A dose of "normal" is important.
Make sure your flex discs and diff mounts are ok.

IMO, the best braking in daily W107 driving is throttle off at appropriate time.
 

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Outstanding Contributor , Bob's Your Uncle!
-----'83 280 SL----- 5 speed....The PIG
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29,512 Posts
I don't blame you for wanting a little more to do while driving...........thus my 5 speed.

Transmissions were designed to shift up and down.

Brakes were meant to brake.

Moderation to both will make a happy car.

Enjoy the drive.......you only live once...You might as well be happy.
 

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Premium Member
1984 380SL, 1973 450SLC
Joined
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2,174 Posts
Might be a good idea to look for a replacement, The best time to find a replacement transmission is when you don't need one, not saying you will need one soon, it's always nice to have a spare if the price is right,,,, and who knows, you might even be able to sell it for a profit. Not sure how available spares are in your neck of the woods. Drive it like you stole it... if you don't,, someone else will...
 

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Outstanding Contributor , Bob's Your Uncle!
-----'83 280 SL----- 5 speed....The PIG
Joined
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29,512 Posts
My thoughts exactly, but would you mind telling SWMBO that's the correct way to drive? I'm certainly no going to. :D
Nobette drives the automatic in the family. But she'll back out of the driveway and shift to drive before stopping backwards motion.

Drives me to drink.


Thanks, honey.
 

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One of the BW Old Guard/R129, W204 Moderator
1997 SL500- 40th Anniversary
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7,166 Posts
I don't know how I missed this thread.
Shift away, but be prudent and mindful of the rpm's when you do. The "B" position was installed for braking, or so the urban legend goes...:)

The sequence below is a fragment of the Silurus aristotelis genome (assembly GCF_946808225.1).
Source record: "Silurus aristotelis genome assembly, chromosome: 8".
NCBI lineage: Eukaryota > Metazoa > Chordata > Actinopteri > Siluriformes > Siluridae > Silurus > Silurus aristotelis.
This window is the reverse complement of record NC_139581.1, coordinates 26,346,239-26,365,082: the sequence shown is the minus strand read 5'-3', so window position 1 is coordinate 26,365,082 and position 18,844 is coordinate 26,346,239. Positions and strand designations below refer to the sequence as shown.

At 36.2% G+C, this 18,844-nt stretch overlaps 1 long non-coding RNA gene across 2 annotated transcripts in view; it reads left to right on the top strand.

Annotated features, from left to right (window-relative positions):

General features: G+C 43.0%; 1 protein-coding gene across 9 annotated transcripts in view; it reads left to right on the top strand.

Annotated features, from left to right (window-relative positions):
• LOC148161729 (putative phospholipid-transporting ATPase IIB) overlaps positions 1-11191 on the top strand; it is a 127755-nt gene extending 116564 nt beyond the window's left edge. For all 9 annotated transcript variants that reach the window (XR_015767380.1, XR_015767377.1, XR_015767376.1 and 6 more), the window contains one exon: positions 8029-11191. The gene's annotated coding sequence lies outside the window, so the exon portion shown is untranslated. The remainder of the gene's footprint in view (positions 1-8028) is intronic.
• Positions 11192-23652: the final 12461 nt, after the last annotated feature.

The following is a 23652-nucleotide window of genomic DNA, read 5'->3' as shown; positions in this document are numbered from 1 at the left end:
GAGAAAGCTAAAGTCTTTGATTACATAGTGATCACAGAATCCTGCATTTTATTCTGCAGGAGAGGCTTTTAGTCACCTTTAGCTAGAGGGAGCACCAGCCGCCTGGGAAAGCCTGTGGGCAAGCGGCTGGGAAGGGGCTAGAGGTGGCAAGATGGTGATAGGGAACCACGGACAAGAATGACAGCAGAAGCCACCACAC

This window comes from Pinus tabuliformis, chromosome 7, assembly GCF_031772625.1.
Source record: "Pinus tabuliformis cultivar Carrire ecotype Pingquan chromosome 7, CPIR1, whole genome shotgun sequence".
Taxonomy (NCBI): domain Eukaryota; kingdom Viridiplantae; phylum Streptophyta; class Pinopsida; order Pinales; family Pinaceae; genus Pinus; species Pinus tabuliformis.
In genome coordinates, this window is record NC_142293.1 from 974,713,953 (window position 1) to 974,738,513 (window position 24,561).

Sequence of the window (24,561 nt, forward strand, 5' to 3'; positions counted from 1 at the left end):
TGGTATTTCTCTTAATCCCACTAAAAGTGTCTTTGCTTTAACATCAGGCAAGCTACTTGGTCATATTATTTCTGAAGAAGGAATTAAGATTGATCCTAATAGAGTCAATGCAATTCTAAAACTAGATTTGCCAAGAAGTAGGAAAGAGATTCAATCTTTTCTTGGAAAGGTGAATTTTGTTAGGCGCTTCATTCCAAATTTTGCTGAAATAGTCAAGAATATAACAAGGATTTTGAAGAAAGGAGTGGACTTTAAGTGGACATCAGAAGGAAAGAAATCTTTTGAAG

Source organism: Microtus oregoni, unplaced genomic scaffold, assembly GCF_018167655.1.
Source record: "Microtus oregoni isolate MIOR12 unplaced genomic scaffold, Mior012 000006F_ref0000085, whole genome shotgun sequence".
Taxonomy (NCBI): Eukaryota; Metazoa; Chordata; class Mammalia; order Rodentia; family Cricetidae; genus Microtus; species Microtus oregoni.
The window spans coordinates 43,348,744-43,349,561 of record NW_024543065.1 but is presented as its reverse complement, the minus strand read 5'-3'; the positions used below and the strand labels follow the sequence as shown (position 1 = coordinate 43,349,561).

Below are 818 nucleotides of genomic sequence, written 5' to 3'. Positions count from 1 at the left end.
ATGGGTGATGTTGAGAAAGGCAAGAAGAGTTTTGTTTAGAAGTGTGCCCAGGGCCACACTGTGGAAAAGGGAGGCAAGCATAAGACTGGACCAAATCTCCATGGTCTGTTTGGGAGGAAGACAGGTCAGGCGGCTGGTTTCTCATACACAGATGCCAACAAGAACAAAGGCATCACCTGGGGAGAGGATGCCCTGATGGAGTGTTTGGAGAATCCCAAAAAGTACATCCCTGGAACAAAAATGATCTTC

If shifting automatics manually was a bad thing, I'd think all the paddle shifter-ricers and "slap-box" Lexus and such would suffer.

Enjoy your drive!
 

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Registered
1987 560SL (L.Tonk) [92,700 miles]
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317 Posts
What about throwing the car into neutral while in motion? The manual explicitly warns against it, but can't figure out how it would cause issue. Or perhaps it's the N->D shift that can put strain on the system if you've not matched revs?

I think the paddle-shifters have much more 'intelligent' clutch systems which allows you to flail away at them without doing much damage (or good). My friend's Lancer has them and I found them pretty much useless in day-to-day driving, plus not nearly as fun as having an actual clutch.
 

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Always Remembered RIP
1979 280sl 4 sp w/ac 1957 MGA 1998 volvo xc/70 2004 F150
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6,050 Posts
It wasn't as much fun as a clutch but the lightning rods in my 84 Hurst/Olds came close and definitly led to more of WTF is that.

 

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Always Remembered RIP
'78 450SL
Joined
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199 Posts
Mark Donohue was asked the same question, and he replied to the effect that an engine/trans was more likely to be damaged than the brakes, as well as cheaper to replace pads than powertrain. He won an awful lot, and I've kept it in mind ever since I read this, and saw it in practice in the late '60's/ early '70's. Not only have I not blowed up an engine or transmission since, but I've developed a trait of not abusing/overusing the brakes over the years, and still braking later than most, left foot/trail braking for the slide, without excessive wear, no rotor warpage, save the tires, and able to carry speed at a good clip. As Paul Horning said, practice practice practice.